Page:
Penny Mordaunt, the minister for disabled people, told MPs this week that as many as 10,000 disabled people could end up receiving higher rates of personal independence payment (PIP) as a result of changes made to government guidance.
Those changes reflect a benefits tribunal decision in March that found that Department for Work and Pensions (DWP) guidance was wrongly reflecting the intention of the legislation that led to PIP’s introduction in 2013.
By 2022-23, an estimated 10,000 claimants are now likely to be receiving between £70 and £90 more per week, Mordaunt said.
The new version of DWP’s PIP guidance affects how DWP decides whether a claimant can carry out an activity safely, and if they need supervision to do so.
Mordaunt said the changes would most affect claimants with conditions that affect consciousness, particularly epilepsy.
She said DWP would now examine all existing PIP cases and “identify anyone who may be entitled to more”, and then write to those affected, backdating payments to the date of the change in case law.
Mordaunt also announced that DWP had made a number of changes to “add clarity” to guidance on how claimants with sensory impairments are assessed for PIP.
Disability Rights UK (DR UK) has now written to Mordaunt to welcome the decision not to dispute the tribunal decision, and to recognise its implications, and to trawl through PIP claims to see how many should be increased.
But Kamran Mallick, DR UK’s chief executive, also asked Mordaunt for details of the changes her department had made and how DWP will carry out the trawl of PIP claims, and to say whether disabled people who have been refused PIP or have lost eligibility for the benefit will also have their claims reviewed.
He also asked if DWP will be asking claimants to submit evidence to show they cannot carry out an activity safely, and how far back any increase in PIP awards will be backdated.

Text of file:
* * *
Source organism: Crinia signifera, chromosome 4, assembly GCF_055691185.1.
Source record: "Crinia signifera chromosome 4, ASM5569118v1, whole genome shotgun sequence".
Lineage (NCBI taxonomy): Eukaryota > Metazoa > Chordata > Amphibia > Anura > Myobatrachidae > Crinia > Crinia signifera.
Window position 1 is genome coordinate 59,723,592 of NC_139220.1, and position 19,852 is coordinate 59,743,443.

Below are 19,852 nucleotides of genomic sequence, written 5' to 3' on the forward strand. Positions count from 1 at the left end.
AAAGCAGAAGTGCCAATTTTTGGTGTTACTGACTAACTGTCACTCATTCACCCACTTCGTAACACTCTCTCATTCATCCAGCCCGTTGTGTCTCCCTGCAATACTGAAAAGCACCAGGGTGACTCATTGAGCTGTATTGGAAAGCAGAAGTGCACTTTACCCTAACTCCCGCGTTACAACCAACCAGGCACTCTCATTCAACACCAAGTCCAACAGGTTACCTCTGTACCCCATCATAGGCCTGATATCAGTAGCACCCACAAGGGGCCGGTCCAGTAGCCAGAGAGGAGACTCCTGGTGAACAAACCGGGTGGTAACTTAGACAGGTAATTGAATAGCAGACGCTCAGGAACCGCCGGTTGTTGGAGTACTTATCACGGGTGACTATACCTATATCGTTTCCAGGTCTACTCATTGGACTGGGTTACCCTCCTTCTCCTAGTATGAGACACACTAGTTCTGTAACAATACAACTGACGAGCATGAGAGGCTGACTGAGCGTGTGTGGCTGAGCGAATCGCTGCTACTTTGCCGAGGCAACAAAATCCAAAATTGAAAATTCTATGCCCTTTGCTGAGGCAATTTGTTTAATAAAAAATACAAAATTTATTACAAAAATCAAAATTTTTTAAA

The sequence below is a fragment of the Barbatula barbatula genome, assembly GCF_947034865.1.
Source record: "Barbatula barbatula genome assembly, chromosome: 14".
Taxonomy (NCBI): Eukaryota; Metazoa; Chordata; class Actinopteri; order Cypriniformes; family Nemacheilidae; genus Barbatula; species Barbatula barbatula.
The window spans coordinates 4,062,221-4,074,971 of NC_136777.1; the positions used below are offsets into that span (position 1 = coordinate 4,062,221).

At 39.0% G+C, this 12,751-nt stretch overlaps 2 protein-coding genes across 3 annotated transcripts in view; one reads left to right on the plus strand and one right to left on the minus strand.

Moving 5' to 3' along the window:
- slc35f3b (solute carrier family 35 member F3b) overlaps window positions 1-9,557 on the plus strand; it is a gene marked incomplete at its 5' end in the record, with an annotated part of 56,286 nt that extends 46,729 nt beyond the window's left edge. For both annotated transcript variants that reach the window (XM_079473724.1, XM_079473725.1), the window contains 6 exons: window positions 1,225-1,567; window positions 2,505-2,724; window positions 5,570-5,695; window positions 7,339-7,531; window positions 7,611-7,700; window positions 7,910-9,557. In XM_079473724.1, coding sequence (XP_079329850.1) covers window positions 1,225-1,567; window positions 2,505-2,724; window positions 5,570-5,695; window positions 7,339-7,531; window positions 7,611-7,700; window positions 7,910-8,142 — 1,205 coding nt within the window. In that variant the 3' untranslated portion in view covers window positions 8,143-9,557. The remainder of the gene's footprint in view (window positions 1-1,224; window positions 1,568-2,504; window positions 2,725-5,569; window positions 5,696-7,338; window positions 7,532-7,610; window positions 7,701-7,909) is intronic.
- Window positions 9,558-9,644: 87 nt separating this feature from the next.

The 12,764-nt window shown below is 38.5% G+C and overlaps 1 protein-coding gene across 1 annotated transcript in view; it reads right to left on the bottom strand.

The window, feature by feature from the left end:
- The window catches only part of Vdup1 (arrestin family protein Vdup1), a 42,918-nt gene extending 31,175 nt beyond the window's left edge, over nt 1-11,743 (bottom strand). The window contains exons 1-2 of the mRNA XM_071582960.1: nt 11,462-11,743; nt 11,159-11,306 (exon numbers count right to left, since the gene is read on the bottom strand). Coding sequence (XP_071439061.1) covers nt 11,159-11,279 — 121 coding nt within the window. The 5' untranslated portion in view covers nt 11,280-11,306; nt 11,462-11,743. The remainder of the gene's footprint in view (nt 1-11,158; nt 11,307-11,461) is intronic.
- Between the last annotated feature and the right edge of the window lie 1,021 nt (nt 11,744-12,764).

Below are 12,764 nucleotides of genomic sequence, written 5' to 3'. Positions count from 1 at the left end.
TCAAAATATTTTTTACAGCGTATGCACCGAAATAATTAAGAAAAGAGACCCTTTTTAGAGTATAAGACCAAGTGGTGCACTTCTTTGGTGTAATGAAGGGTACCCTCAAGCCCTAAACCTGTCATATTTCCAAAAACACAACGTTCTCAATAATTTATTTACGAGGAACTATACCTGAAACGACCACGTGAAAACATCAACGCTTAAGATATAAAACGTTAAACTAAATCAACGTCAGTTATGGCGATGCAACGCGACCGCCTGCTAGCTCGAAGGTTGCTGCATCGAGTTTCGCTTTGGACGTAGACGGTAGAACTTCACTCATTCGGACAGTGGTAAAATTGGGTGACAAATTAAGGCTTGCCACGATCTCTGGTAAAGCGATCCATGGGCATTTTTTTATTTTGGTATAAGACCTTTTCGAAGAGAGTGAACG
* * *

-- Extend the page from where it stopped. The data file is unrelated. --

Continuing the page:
Ken Butler, DR UK’s welfare rights adviser, said: “DWP action aimed at ensuring disabled people are receiving their correct PIP entitlement must be welcomed.
“But it is disgraceful that after four years of PIP being in operation it has taken a legal judgment for the DWP to properly assess disabled people’s safety.”
He said DWP had refused, when designing PIP, to allow it to be paid to disabled people who need “constant supervision” to avoid placing themselves in substantial danger, as had been allowed under the benefit it is replacing for working-age claimants, disability living allowance.
Butler said this meant that many disabled people, many of whom have epilepsy, had not moved successfully from DLA to PIP, or had been awarded a lower rate of benefit.
He said it was now “essential” that DWP confirms “how it will ensure that all current PIP claimants will properly have their PIP uprated” and “that it will consider if claims from those previously refused PIP had their claims wrongly decided”.
Other social security experts called for DWP’s decision to benefit not just claimants with epilepsy, but also those with impairments such as learning difficulties, dementia, heart conditions or mental distress.
The Benefits and Work advice website mirrored many of the concerns raised in DR UK’s letter and said it had taken DWP “a shameful seven months to update their guidance” after the tribunal ruling.